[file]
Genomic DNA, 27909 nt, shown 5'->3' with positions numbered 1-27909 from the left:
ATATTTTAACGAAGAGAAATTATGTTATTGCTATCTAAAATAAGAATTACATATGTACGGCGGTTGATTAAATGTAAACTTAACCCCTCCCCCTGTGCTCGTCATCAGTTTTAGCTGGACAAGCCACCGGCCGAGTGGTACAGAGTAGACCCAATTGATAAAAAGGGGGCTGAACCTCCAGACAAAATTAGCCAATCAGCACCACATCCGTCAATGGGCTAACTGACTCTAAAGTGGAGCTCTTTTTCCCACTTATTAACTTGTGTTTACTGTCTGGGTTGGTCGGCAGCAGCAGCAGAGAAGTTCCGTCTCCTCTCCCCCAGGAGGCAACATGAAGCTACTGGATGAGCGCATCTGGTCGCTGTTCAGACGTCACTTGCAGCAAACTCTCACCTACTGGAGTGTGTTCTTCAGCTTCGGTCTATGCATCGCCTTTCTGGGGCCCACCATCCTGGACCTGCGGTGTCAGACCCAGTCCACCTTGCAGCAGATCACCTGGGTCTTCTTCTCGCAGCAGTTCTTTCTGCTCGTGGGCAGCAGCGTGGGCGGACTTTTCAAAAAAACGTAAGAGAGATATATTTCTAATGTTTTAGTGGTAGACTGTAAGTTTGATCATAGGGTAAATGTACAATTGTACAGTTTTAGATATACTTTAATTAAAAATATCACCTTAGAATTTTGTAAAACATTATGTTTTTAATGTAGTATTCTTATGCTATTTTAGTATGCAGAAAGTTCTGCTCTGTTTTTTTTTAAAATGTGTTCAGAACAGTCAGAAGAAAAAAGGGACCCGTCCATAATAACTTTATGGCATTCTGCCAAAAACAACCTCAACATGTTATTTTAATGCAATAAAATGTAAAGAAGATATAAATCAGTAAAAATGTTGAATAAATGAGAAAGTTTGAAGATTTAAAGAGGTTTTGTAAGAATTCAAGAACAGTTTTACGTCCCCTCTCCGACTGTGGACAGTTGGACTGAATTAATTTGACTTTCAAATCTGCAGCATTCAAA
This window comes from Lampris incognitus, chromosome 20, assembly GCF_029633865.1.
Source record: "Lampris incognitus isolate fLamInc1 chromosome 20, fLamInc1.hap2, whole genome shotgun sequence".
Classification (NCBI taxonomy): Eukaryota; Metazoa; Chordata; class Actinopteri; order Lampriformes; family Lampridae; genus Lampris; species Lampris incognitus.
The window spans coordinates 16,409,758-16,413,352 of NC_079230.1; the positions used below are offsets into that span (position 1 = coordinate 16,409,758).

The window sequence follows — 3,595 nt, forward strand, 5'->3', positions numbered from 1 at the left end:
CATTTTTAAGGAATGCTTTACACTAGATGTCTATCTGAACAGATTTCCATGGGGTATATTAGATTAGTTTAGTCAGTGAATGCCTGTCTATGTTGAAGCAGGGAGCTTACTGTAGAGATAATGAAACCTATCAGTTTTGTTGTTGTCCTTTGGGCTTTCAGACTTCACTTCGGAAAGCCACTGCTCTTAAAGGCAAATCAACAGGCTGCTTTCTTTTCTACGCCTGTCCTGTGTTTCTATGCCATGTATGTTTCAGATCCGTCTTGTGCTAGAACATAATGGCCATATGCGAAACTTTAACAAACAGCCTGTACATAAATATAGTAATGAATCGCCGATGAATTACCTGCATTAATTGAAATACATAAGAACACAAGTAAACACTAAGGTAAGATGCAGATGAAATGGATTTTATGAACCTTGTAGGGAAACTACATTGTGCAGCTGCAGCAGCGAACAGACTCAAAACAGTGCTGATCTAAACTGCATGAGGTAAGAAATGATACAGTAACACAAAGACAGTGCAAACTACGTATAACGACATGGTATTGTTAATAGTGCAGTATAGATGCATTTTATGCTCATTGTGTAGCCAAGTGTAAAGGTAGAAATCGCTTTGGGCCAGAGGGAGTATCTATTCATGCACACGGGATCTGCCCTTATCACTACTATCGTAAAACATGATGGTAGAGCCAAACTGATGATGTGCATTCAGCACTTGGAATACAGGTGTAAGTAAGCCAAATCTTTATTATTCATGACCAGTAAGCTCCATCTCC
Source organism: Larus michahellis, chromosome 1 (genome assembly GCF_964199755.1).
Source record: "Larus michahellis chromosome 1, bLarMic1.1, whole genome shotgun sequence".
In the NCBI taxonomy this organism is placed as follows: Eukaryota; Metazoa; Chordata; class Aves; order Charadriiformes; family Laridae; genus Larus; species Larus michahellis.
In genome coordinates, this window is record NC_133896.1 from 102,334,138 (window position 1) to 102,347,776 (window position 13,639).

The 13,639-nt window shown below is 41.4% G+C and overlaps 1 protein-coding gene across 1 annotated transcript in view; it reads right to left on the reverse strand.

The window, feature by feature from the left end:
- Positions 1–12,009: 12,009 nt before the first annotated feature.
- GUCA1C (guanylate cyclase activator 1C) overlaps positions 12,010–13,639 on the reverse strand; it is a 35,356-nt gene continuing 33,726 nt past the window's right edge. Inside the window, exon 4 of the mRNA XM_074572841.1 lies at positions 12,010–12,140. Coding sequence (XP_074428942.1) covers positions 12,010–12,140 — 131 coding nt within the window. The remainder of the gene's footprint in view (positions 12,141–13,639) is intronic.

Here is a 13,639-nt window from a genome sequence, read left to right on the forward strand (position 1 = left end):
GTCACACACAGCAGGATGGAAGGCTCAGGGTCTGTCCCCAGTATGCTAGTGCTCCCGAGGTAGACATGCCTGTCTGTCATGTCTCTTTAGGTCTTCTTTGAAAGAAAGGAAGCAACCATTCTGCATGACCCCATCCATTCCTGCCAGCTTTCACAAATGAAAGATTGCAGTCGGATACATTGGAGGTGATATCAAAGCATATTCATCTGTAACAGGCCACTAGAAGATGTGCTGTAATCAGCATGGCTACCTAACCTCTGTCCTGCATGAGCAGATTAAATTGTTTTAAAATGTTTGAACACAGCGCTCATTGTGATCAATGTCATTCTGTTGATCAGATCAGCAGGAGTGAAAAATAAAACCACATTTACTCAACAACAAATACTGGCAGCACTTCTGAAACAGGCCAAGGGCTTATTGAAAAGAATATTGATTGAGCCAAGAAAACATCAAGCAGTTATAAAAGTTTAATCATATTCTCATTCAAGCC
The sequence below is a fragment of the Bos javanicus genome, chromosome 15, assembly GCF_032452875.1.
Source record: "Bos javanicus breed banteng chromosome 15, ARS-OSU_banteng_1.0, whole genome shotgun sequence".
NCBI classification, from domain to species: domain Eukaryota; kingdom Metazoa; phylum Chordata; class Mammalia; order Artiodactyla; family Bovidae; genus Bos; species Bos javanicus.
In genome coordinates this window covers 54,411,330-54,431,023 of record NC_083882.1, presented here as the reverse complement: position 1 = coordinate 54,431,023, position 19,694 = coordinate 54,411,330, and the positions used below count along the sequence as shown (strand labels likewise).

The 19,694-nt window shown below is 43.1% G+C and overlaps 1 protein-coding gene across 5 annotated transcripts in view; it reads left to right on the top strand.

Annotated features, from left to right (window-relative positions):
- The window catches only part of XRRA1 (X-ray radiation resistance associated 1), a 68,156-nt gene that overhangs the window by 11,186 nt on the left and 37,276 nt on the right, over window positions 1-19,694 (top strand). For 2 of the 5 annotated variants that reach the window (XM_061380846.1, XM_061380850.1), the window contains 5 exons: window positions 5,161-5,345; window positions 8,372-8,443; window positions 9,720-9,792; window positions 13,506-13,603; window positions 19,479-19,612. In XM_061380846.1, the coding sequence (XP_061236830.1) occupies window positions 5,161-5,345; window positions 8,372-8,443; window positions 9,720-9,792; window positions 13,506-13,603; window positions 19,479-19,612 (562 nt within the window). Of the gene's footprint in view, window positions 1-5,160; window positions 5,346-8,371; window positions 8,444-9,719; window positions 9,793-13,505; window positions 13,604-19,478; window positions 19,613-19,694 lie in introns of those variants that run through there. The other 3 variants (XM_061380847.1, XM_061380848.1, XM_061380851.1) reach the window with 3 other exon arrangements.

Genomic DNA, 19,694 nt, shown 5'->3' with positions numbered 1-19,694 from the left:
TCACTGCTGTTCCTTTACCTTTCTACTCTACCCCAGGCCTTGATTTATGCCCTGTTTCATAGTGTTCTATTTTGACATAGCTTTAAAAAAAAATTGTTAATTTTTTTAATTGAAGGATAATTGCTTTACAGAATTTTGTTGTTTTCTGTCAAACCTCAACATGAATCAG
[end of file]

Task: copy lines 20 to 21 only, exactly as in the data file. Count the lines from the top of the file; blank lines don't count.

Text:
Source record: "Bos javanicus breed banteng chromosome 15, ARS-OSU_banteng_1.0, whole genome shotgun sequence".
NCBI classification, from domain to species: domain Eukaryota; kingdom Metazoa; phylum Chordata; class Mammalia; order Artiodactyla; family Bovidae; genus Bos; species Bos javanicus.